Labor Economics Second Edition
Pierre Cahuc, Stéphane Carcillo, and André Zylberberg
The new edition of a widely used, comprehensive graduate-level text and professional reference covering all aspects of labor economics, with substantial new material. September 8 x 9, 1,072 pp. 207 illus. $125.00X/£59.95 cloth 978-0-262-02770-0
This landmark graduate-level text combines depth and breadth of coverage with recent, cutting-edge work in all the major areas of modern labor economics. Its command of the literature and its coverage of the latest theoretical, methodological, and empirical developments make it also a valuable resource for practicing labor economists. This second edition has been substantially updated and augmented. It incorporates examples drawn from many countries, and it presents empirical methods using contributions that have proved to be milestones in labor economics. The data and codes of these research publications, as well as numerous tables and figures describing the functioning of labor markets, are all available on a dedicated website (www.labor-economics.org), along with slides that can be used as course aids and a discussion forum. This edition devotes more space to the analysis of public policy and the levers available to policy makers, with new chapters on such topics as discrimination, globalization, income redistribution, employment protection, and the minimum wage or labor market programs for the unemployed. Theories are explained on the basis of the simplest possible models, which are in turn related to empirical results. Mathematical appendixes provide a toolkit for understanding the models. Pierre Cahuc is Professor of Economics at École Polytechnique, Director of the Macroeconomic Laboratory at CREST-ENSAE, Program Director at IZA, Research Fellow at CEPR and member of the Council of Economic Analysis of the Prime Minister. Stéphane Carcillo is Associate Professor of Economics at the University of Paris 1, PanthéonSorbonne, a Senior Economist in the Directorate for Employment, Labor, and Social Affairs at the OECD, and a Research Fellow in the Department of Economics at Sciences Po (Paris) and at IZA Bonn. André Zylberberg is Research Director at CNRS, Professor of Economics at École Polytechnique, and Research Fellow at EUREQua-University of Paris 1, Panthéon-Sorbonne.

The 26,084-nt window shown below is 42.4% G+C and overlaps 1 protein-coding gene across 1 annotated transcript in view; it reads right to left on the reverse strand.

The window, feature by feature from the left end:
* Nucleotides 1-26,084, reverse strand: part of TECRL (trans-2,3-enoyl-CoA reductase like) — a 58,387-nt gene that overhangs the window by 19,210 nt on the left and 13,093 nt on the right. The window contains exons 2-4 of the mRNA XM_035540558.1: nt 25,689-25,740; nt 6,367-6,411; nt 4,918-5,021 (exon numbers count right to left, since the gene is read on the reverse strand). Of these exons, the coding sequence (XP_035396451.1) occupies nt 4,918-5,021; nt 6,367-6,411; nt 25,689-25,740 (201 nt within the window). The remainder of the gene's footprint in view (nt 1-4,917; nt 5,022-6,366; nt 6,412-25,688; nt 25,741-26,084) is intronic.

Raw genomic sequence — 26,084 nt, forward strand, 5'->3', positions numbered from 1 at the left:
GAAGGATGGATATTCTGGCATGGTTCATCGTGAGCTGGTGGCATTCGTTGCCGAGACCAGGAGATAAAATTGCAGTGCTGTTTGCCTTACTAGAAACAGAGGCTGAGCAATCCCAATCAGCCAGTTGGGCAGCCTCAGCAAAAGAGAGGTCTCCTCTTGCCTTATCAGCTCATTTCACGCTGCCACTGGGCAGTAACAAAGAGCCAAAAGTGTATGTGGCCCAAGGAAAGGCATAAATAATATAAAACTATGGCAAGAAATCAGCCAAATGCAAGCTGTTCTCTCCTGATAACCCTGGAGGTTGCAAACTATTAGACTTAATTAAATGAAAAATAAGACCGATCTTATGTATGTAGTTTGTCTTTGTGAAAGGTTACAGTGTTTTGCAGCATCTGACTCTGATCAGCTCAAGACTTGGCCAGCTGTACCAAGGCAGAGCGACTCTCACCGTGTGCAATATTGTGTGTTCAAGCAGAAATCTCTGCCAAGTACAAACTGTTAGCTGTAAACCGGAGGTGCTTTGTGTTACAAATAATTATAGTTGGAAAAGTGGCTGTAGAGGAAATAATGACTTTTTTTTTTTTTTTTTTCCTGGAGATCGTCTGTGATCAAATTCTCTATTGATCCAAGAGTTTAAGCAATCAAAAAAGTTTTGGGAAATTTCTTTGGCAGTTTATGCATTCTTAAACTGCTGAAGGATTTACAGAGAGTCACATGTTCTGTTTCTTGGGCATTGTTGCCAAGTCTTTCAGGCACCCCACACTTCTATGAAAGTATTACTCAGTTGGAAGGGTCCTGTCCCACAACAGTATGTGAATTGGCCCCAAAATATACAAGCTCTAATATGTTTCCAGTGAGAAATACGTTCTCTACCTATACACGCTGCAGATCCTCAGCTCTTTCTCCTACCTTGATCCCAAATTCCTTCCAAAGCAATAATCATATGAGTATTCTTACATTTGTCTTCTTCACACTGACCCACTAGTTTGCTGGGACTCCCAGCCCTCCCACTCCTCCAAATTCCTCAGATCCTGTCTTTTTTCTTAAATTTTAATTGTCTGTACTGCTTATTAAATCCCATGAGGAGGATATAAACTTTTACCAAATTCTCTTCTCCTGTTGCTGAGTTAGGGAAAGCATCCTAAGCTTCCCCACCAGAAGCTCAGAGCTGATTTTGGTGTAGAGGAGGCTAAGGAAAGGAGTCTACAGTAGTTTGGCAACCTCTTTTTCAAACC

The Mobility of Students and the Highly Skilled
Taxation and Regulation of the Financial Sector
Implications for Education Financing and Economic Policy
edited by Ruud de Mooij and Gaëtan Nicodème